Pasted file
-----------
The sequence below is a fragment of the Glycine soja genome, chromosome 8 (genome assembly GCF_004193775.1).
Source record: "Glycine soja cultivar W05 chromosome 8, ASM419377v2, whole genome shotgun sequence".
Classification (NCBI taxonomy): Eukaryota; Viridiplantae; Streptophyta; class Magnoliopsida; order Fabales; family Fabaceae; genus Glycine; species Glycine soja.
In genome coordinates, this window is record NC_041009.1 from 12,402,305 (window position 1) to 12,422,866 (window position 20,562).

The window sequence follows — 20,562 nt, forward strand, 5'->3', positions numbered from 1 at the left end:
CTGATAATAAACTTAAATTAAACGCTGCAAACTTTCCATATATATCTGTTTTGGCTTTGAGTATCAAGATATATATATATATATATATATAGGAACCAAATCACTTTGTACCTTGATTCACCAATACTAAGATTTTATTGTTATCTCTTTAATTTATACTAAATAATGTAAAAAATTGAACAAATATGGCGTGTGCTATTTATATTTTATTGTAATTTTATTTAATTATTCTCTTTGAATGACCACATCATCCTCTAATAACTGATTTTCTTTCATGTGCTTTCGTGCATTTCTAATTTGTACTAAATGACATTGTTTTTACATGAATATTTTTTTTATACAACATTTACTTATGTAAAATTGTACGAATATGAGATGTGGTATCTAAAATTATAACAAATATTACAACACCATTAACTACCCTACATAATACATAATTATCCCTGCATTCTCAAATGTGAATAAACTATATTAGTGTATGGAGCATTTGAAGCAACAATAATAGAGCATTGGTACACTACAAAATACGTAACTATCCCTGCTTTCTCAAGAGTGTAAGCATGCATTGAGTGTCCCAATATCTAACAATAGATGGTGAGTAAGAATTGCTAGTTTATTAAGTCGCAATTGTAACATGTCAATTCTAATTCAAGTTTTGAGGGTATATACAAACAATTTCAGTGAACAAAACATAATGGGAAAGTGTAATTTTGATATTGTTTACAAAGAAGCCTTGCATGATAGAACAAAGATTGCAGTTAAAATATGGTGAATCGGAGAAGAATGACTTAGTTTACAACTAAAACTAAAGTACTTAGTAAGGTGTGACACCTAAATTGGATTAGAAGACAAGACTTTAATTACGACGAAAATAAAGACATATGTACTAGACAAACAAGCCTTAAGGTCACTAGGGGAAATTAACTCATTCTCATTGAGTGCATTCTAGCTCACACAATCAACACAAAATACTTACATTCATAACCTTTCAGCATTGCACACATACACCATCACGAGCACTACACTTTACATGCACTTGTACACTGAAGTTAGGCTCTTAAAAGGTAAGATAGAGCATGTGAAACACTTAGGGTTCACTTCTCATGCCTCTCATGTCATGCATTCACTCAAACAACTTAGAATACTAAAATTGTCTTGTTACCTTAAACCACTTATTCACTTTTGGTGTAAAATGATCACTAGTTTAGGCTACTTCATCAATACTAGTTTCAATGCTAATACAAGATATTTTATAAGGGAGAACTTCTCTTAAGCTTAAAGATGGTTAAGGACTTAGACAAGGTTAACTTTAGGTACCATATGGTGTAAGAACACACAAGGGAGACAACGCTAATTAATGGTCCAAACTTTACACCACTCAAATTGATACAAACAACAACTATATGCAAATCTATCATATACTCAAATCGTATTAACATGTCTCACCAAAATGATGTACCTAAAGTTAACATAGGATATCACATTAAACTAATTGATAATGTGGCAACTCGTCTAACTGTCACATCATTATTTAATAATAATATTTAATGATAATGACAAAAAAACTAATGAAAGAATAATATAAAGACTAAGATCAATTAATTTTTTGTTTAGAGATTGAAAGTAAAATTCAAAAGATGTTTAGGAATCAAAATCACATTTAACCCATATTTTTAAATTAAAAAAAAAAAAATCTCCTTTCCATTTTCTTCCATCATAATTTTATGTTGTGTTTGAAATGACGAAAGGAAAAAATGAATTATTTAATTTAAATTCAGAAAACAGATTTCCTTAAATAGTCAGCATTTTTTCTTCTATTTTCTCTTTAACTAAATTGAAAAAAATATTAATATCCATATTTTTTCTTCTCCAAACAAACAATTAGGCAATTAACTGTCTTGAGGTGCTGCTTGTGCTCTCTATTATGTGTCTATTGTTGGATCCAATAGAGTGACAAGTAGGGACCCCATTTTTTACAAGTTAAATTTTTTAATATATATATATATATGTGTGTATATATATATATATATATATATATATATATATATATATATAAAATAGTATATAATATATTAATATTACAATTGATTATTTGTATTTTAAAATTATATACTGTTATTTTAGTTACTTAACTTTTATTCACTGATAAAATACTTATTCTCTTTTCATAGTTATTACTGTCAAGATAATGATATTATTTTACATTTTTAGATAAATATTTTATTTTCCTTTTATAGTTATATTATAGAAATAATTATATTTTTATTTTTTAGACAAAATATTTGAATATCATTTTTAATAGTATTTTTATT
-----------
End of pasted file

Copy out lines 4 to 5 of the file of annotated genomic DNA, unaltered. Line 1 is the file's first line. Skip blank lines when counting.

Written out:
In genome coordinates, this window is record NC_041009.1 from 12,402,305 (window position 1) to 12,422,866 (window position 20,562).

The window sequence follows — 20,562 nt, forward strand, 5'->3', positions numbered from 1 at the left end: